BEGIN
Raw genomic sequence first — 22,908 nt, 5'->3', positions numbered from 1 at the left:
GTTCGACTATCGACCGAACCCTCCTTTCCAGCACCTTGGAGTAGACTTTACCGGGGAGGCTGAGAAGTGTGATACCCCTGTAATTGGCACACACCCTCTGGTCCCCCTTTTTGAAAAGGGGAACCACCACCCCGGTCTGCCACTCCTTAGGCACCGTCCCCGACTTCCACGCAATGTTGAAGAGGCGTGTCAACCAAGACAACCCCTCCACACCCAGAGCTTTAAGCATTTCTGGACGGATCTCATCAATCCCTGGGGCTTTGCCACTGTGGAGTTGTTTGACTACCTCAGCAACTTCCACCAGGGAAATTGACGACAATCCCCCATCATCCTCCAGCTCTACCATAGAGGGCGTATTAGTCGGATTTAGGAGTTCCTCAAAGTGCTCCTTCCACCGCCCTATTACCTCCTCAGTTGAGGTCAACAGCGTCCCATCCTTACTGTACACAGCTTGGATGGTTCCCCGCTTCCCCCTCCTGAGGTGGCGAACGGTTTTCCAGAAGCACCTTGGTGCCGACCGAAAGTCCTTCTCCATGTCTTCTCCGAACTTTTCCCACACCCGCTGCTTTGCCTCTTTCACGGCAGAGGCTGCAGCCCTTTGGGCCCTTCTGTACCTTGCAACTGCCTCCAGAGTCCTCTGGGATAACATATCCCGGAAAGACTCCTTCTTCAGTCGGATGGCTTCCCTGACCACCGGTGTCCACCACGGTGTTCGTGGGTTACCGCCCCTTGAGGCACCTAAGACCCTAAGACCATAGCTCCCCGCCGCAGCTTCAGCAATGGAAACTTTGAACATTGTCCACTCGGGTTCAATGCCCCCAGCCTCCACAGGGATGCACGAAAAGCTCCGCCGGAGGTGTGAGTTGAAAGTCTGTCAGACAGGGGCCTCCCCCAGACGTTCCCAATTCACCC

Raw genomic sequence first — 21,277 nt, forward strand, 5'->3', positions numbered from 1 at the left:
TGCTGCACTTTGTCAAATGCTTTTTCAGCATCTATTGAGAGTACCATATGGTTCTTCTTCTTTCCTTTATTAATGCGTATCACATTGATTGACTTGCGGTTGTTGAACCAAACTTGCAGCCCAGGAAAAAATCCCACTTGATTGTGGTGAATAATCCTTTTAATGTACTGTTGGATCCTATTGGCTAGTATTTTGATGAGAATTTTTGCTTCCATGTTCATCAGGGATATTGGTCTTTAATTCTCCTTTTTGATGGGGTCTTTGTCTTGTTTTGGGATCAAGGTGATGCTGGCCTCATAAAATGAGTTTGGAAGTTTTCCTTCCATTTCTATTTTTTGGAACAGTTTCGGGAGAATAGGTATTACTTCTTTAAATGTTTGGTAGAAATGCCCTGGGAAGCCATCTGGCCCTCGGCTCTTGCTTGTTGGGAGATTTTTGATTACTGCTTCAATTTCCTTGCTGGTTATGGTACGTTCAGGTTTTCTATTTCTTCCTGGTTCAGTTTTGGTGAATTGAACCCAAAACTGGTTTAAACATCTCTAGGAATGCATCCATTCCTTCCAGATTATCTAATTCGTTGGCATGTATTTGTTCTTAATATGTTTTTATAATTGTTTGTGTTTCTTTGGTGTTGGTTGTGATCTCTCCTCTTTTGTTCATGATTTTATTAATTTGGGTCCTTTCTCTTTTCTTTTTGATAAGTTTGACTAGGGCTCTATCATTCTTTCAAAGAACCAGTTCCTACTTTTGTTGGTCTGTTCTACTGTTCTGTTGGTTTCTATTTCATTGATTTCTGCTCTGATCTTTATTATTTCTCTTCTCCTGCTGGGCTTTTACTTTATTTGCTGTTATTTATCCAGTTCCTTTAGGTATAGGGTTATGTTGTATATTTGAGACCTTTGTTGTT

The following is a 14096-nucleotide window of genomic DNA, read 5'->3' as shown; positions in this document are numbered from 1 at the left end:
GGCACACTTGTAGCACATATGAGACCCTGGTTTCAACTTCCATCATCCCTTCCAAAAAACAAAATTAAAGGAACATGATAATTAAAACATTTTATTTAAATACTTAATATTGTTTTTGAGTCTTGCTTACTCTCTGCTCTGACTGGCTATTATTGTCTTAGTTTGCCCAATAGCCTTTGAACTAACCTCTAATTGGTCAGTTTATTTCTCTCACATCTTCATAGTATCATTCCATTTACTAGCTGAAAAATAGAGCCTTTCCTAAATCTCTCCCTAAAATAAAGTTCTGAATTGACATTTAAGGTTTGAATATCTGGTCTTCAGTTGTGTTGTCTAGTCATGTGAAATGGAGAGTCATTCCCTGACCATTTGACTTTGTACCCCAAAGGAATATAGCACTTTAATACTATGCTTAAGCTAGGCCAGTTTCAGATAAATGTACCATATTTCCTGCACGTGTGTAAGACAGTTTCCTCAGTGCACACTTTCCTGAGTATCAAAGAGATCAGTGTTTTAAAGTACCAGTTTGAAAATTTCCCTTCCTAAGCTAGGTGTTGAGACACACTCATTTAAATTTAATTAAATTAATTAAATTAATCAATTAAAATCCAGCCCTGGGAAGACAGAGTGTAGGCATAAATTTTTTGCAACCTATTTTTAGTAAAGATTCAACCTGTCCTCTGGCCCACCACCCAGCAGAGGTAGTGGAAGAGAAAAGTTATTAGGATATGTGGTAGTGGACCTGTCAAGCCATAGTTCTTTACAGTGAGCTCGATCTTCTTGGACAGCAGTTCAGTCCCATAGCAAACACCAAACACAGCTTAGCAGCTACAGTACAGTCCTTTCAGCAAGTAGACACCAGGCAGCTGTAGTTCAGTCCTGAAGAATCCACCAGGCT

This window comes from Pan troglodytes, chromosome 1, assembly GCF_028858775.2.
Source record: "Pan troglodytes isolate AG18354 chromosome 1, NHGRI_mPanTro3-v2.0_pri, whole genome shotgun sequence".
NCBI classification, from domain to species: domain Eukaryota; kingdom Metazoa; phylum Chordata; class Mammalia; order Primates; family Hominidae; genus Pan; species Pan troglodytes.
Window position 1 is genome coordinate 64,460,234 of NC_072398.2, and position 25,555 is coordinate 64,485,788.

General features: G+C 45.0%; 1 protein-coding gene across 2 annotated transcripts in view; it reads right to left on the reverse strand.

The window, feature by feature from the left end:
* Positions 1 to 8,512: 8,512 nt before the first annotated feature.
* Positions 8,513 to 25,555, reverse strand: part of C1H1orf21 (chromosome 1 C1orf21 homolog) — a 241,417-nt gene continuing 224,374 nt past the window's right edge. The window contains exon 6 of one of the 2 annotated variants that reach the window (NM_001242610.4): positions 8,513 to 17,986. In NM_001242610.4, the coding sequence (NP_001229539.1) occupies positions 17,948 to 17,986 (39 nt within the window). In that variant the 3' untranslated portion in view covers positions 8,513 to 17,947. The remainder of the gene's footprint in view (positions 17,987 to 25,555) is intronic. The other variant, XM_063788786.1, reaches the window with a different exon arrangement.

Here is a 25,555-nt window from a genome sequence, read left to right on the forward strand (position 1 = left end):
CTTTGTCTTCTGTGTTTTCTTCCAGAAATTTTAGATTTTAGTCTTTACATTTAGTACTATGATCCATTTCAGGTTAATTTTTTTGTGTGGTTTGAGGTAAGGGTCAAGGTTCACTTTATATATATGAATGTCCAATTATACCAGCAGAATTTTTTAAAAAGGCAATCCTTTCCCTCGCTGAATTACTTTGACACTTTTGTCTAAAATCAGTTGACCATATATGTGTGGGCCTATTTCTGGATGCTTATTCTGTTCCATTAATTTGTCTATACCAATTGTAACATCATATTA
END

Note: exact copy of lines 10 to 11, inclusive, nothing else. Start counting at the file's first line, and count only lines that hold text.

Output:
Window position 1 is genome coordinate 64,460,234 of NC_072398.2, and position 25,555 is coordinate 64,485,788.

General features: G+C 45.0%; 1 protein-coding gene across 2 annotated transcripts in view; it reads right to left on the reverse strand.